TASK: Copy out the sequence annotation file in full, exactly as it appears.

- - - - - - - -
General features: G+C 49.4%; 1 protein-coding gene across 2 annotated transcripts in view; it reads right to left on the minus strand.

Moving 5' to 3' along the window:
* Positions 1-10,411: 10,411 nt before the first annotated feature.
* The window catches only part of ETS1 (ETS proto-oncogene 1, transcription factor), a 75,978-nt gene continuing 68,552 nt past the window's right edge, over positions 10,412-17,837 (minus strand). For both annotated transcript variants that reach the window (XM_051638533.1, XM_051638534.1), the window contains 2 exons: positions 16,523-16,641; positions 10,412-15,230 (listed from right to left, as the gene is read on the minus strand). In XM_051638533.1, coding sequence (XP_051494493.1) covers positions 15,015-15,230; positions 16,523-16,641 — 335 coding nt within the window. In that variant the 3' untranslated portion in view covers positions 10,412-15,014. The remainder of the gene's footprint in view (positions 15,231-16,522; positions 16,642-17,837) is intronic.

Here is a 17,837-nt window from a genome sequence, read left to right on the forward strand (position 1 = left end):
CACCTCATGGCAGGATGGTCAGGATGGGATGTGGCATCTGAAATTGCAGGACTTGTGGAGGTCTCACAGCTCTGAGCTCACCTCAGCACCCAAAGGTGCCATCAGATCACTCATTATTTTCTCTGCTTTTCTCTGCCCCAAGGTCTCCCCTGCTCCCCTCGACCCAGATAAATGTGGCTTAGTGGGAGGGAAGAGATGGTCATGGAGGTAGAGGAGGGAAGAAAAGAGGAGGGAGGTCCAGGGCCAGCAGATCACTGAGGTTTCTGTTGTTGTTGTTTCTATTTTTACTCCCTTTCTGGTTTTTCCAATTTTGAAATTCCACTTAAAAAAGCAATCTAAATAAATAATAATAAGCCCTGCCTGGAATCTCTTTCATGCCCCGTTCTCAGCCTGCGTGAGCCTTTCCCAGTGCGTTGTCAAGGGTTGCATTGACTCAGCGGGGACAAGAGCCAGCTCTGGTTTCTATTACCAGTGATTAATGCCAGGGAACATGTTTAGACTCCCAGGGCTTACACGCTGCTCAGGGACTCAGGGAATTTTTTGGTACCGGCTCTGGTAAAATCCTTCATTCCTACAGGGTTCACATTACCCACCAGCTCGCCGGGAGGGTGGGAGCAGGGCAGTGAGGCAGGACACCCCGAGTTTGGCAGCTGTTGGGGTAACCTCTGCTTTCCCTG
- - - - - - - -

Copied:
General features: G+C 49.4%; 1 protein-coding gene across 2 annotated transcripts in view; it reads right to left on the minus strand.

Moving 5' to 3' along the window:
* Positions 1-10,411: 10,411 nt before the first annotated feature.
* The window catches only part of ETS1 (ETS proto-oncogene 1, transcription factor), a 75,978-nt gene continuing 68,552 nt past the window's right edge, over positions 10,412-17,837 (minus strand). For both annotated transcript variants that reach the window (XM_051638533.1, XM_051638534.1), the window contains 2 exons: positions 16,523-16,641; positions 10,412-15,230 (listed from right to left, as the gene is read on the minus strand). In XM_051638533.1, coding sequence (XP_051494493.1) covers positions 15,015-15,230; positions 16,523-16,641 — 335 coding nt within the window. In that variant the 3' untranslated portion in view covers positions 10,412-15,014. The remainder of the gene's footprint in view (positions 15,231-16,522; positions 16,642-17,837) is intronic.

Here is a 17,837-nt window from a genome sequence, read left to right on the forward strand (position 1 = left end):
CACCTCATGGCAGGATGGTCAGGATGGGATGTGGCATCTGAAATTGCAGGACTTGTGGAGGTCTCACAGCTCTGAGCTCACCTCAGCACCCAAAGGTGCCATCAGATCACTCATTATTTTCTCTGCTTTTCTCTGCCCCAAGGTCTCCCCTGCTCCCCTCGACCCAGATAAATGTGGCTTAGTGGGAGGGAAGAGATGGTCATGGAGGTAGAGGAGGGAAGAAAAGAGGAGGGAGGTCCAGGGCCAGCAGATCACTGAGGTTTCTGTTGTTGTTGTTTCTATTTTTACTCCCTTTCTGGTTTTTCCAATTTTGAAATTCCACTTAAAAAAGCAATCTAAATAAATAATAATAAGCCCTGCCTGGAATCTCTTTCATGCCCCGTTCTCAGCCTGCGTGAGCCTTTCCCAGTGCGTTGTCAAGGGTTGCATTGACTCAGCGGGGACAAGAGCCAGCTCTGGTTTCTATTACCAGTGATTAATGCCAGGGAACATGTTTAGACTCCCAGGGCTTACACGCTGCTCAGGGACTCAGGGAATTTTTTGGTACCGGCTCTGGTAAAATCCTTCATTCCTACAGGGTTCACATTACCCACCAGCTCGCCGGGAGGGTGGGAGCAGGGCAGTGAGGCAGGACACCCCGAGTTTGGCAGCTGTTGGGGTAACCTCTGCTTTCCCTG